By 2nd Lt. Jason Carr, 107th Attack Wing Public Affairs
/ Published June 28, 2020
Senior Master Sgt. Venita Smith, assigned to the 107th Attack Wing, received the NAACP Roy Wilkins Renown Service Award for 2020, Niagara Falls, N.Y., June 22, 2020. Smith is the Air National Guard recipient of the award which is presented annually to members of the armed forces in recognition of their efforts in promoting civil rights and epitomize the qualities and core values of their respective service. (U.S. Air National Guard courtesy photo)
Senior Master Sgt. Venita Smith, assigned to the at Niagara Falls Air Reserve Station, has been selected as the recipient of the NAACP Roy Wilkins Renown Service Award 2020.
Smith was chosen from across the Air Force for the award emphasizing those who serve their community and are dedicated to improving society.
"Senior Master Sgt. Smith exemplifies what a candidate for the Roy Wilkins Award should aspire to be. She is committed to helping anyone she comes in contact with, all Airmen and members of our communities. She is the Airmen's Airman," said Col. Gary Charlton, 107th AW commander. "Congratulations, we wish you the best of luck as you compete for the next higher-level award. Senior Master Sgt. Smith makes us all want to stand a little bit taller!"
Smith enlisted in the Air Force in medical administration in 1990. She served on active duty and transferred to the New York Air National Guard in 2002, to what was then the 107th Air Refueling Wing.
As a surprise to Smith, her commander, Col. Todd Guay, 107th Operations Group commander, nominated her for the award in September 2019.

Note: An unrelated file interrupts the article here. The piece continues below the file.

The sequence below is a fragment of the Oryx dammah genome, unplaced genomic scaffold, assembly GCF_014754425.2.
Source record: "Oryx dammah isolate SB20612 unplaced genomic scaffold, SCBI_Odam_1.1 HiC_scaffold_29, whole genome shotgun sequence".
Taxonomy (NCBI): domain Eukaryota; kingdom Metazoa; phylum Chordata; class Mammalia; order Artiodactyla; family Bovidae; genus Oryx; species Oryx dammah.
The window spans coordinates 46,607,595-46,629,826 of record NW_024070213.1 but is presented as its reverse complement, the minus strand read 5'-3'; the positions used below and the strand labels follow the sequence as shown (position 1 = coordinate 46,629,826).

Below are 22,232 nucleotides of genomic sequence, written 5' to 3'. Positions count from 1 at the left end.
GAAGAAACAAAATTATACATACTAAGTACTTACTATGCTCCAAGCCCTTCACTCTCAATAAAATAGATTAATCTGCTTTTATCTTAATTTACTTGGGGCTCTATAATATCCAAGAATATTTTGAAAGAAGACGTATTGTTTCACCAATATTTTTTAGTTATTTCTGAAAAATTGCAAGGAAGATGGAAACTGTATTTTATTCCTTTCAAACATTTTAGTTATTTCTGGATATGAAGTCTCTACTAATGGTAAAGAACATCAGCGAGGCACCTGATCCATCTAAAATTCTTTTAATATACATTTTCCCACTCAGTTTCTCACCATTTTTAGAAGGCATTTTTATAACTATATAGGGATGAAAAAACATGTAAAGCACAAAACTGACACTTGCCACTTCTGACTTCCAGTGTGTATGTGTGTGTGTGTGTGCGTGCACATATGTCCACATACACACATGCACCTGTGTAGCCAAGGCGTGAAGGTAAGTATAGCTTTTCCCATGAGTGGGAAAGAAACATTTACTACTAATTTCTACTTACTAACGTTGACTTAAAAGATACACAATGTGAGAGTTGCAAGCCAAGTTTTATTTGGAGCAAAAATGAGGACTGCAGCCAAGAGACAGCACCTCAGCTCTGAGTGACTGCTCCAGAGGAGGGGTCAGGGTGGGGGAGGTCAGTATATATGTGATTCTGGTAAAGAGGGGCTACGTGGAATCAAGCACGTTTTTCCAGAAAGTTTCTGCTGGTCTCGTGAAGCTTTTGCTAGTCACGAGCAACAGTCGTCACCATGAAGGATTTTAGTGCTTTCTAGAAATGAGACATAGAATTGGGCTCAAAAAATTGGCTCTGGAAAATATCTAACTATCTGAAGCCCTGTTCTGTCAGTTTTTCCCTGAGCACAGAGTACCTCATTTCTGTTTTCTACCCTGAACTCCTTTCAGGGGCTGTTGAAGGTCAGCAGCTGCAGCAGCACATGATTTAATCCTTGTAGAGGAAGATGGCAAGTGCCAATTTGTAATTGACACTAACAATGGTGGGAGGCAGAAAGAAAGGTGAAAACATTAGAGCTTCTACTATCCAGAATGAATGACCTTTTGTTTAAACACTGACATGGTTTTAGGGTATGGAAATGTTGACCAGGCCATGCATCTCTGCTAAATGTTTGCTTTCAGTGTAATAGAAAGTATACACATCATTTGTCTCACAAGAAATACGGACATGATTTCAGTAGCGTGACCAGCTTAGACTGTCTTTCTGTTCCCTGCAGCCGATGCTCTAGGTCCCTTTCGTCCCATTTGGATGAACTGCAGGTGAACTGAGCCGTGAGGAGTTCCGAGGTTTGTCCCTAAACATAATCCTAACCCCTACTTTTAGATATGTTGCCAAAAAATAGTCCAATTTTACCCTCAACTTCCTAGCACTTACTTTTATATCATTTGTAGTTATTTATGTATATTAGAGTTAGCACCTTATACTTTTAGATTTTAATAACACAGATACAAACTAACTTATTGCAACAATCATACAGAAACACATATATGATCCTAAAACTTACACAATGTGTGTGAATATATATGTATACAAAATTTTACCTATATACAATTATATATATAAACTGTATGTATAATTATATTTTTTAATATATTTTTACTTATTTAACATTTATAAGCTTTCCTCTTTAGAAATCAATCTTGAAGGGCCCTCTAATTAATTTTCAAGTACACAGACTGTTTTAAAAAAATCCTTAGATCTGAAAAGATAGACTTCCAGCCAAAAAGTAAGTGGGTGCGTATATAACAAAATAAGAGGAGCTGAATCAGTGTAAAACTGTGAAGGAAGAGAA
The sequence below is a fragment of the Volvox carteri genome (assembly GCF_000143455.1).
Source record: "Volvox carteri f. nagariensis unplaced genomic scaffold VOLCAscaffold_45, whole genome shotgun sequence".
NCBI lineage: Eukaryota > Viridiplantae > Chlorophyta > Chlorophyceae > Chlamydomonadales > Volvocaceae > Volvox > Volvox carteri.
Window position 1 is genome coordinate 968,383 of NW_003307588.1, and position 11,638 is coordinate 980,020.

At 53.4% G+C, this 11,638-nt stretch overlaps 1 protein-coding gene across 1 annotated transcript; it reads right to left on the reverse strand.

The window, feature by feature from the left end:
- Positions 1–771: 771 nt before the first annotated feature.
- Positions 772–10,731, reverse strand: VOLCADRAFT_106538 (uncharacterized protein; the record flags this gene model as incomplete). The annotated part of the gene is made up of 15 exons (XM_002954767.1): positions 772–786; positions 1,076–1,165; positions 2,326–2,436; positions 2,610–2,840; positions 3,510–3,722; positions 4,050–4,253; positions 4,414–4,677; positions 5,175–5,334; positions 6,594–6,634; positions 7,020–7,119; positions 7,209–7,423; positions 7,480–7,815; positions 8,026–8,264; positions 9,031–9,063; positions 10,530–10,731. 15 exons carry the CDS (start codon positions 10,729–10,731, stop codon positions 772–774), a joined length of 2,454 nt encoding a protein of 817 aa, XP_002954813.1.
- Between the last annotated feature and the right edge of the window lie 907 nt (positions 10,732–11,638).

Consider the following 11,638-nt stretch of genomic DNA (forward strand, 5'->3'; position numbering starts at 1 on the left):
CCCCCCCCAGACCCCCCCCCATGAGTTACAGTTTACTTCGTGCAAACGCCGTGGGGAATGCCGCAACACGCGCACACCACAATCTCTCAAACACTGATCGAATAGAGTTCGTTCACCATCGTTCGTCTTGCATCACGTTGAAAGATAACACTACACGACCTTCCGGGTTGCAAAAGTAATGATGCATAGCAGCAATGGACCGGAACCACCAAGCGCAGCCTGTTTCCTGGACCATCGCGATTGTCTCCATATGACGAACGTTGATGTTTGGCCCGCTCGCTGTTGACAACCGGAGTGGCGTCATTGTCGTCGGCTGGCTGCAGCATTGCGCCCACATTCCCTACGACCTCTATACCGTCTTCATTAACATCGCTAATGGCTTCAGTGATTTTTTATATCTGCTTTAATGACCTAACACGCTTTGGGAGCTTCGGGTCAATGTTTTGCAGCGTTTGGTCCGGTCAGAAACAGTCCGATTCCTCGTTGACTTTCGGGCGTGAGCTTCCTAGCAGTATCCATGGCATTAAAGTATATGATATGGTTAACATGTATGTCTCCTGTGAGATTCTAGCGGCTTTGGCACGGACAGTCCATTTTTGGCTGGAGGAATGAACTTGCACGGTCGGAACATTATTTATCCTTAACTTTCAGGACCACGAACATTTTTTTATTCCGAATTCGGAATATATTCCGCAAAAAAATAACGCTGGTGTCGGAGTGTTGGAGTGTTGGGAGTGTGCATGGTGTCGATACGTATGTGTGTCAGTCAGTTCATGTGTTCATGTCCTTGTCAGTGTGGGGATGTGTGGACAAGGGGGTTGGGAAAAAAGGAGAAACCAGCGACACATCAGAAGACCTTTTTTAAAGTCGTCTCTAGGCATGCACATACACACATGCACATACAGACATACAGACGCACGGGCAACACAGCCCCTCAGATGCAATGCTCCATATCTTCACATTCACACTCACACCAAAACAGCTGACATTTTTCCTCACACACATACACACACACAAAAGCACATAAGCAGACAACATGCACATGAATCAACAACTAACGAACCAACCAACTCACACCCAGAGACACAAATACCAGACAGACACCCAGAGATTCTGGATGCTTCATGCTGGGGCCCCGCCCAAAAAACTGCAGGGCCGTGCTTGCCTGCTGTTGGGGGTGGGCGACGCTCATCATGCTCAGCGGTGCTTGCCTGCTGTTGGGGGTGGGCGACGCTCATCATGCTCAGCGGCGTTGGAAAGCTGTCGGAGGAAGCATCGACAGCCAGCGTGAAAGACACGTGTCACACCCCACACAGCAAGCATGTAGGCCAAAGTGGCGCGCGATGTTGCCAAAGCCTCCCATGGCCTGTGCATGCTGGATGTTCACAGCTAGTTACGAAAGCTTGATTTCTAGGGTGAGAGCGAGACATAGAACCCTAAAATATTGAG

"I immediately thought of Senior Master Sgt. Smith. Having hired Smith as my operations squadron first sergeant four years ago, I have never seen a more compassionate, caring and selfless leader in the Air Force," Guay said. "Smith not only cares deeply about her military family, she shows that same caring attitude towards her community."
When she received the award, she focused on community and service.
"Winning this award, it's not about me. It's about showing that this is my country … the Air National Guard here in New York can be a model, especially at this wing. I was allowed to shine and be me," Smith said. "Anything less than ownership is not an option. Take care of yourself and others."
The Roy Wilkins Renown Service Award is presented annually to members of the armed forces in recognition of their efforts in promoting civil rights and epitomizing the qualities and core values of their respective service. The award is named in honor of Roy Wilkins, who led the NAACP for more than 20 years and founded the Armed Services and Veteran Affairs Department in 1969.
Smith is described by her coworkers as exemplifying "leading by example" in both civilian and military communities. One such example comes from her time with Pillars of Hope in her hometown of Rochester.
Pillars of Hope, supported by the City of Rochester volunteers, "are local African American and Hispanic professionals who work with adopted city schools to provide personal experiences and positive support to elementary and middle school-aged students."
Smith describes her most emotional experience, "I remember asking the person who got me involved what to wear, and they said my uniform. When I got to the classroom, the teacher asked the children how many had seen a woman of color in a uniform. None of them had ever seen that. That's when I was thankful I did wear it; they need to see things to envision it (for themselves) … this is what I'm going to wear every time. That was important to me".
Smith resides in Niagara Falls and recently volunteered with Habitat for Humanity, helping families build and improve places to call home, "not only through home construction but through advocacy, neighborhood revitalization and financial education."
"My mother and father said you three (sisters) are the best of us; you reflect us. It was never just about us; we reflect them. We were always active in the community because this is our community," Smith said. "When I heard about Habitat for Humanity in Niagara Falls, that was just who we were as a family. It was easy for me to do. I love doing that."
As she takes on new roles and responsibilities at the 107th AW, she has one reminder for fellow Airmen:
"Just be open; so many people have so many misconceptions. Be open. There is more out there than we even know."